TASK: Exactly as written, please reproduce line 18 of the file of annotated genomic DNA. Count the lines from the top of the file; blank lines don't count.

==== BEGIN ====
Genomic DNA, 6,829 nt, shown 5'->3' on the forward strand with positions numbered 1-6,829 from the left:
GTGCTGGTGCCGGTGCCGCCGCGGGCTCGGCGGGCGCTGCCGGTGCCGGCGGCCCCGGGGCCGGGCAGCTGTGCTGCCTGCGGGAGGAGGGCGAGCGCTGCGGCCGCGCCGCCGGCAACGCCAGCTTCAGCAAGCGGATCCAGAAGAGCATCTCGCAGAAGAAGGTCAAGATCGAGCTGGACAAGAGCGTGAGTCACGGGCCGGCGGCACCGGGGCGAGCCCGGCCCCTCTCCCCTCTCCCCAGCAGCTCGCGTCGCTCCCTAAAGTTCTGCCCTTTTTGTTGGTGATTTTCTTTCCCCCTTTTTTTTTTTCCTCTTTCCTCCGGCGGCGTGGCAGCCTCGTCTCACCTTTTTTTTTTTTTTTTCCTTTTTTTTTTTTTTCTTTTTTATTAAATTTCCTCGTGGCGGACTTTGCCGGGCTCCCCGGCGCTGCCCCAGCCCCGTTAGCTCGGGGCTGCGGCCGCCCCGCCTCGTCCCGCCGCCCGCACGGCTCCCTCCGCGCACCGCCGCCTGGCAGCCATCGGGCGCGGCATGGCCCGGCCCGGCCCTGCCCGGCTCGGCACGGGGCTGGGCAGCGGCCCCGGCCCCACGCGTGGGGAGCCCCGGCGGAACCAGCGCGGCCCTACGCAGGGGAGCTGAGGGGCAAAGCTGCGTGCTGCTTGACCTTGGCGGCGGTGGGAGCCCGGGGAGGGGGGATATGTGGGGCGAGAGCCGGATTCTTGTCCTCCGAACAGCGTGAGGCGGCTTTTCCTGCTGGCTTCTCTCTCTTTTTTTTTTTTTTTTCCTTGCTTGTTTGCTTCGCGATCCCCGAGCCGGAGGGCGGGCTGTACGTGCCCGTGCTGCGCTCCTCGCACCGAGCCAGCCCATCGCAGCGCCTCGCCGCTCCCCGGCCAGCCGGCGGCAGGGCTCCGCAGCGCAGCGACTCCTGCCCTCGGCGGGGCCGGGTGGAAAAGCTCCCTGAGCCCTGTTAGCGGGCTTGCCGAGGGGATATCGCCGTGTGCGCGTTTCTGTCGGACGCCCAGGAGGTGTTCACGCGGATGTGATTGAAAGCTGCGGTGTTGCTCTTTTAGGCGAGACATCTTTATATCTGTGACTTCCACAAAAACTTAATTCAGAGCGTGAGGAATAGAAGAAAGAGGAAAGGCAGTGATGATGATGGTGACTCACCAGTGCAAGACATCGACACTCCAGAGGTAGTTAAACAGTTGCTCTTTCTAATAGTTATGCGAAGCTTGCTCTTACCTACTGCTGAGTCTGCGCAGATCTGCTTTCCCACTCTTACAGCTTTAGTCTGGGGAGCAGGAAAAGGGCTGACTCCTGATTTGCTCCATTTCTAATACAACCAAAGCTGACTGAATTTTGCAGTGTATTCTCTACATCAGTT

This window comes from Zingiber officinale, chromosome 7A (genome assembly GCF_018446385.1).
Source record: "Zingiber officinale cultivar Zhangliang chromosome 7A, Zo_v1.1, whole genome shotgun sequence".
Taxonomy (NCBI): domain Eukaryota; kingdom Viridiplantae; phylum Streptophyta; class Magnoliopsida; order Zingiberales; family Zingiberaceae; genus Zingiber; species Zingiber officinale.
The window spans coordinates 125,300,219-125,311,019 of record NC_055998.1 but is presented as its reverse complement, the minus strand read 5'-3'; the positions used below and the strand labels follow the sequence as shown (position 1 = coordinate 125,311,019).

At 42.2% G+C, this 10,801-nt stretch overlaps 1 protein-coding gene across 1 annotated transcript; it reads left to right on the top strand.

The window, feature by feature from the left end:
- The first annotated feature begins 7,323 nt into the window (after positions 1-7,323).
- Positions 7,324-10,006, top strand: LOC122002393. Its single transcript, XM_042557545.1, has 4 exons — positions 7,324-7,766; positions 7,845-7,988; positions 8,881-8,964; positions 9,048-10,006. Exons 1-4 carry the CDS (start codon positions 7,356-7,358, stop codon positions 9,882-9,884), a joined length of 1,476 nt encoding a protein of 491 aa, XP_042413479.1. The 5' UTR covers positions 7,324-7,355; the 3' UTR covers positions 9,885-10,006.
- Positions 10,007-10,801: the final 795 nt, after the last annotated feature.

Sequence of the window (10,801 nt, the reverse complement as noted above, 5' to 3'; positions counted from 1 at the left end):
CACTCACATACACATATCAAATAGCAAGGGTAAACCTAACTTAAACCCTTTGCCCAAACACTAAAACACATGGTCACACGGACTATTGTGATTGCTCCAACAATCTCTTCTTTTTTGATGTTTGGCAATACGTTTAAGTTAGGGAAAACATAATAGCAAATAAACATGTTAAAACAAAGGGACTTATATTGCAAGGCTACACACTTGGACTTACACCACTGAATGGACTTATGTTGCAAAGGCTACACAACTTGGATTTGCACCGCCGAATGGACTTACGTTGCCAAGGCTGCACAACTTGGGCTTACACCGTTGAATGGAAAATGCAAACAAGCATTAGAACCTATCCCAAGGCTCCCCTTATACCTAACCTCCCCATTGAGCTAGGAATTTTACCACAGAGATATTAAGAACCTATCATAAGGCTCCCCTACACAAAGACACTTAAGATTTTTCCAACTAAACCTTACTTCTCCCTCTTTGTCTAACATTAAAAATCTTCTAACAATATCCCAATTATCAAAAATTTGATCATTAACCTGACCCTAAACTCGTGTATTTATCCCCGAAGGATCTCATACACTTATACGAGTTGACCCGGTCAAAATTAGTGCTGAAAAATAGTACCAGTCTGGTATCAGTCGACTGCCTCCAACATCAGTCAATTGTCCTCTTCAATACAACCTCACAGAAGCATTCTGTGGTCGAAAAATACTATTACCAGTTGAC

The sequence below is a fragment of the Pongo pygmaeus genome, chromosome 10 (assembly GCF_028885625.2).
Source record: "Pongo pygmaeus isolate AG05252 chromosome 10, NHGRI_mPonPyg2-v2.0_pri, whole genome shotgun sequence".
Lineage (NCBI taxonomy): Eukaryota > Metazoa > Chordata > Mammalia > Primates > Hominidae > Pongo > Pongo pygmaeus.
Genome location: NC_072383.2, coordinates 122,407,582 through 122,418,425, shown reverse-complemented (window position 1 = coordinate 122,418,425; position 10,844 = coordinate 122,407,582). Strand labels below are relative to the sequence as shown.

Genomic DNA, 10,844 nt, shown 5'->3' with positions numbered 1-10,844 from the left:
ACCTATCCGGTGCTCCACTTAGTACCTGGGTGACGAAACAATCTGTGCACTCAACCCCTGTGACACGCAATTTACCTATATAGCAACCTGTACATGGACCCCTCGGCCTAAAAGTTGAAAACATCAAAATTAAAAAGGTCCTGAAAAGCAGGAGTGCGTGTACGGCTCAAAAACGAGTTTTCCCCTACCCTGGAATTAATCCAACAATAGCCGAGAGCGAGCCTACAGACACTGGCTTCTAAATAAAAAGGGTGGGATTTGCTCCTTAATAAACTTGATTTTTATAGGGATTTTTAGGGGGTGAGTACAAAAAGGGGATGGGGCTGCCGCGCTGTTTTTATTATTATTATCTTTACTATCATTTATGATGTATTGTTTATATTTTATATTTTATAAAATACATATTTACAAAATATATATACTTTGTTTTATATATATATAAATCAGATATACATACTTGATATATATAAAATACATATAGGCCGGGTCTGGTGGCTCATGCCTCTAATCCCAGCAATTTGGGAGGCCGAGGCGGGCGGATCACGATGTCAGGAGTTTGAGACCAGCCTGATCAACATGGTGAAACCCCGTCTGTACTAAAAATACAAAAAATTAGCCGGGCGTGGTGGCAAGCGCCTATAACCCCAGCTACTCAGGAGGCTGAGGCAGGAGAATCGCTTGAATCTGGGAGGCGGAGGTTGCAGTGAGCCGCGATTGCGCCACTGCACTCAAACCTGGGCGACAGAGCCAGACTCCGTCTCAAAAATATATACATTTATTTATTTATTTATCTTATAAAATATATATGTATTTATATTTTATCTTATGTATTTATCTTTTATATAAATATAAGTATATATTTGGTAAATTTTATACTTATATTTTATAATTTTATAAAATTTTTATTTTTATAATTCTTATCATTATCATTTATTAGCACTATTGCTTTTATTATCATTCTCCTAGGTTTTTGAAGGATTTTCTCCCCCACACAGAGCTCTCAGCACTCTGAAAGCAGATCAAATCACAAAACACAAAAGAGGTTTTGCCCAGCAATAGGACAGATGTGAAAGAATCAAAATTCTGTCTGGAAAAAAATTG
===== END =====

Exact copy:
Genomic DNA, 10,844 nt, shown 5'->3' with positions numbered 1-10,844 from the left: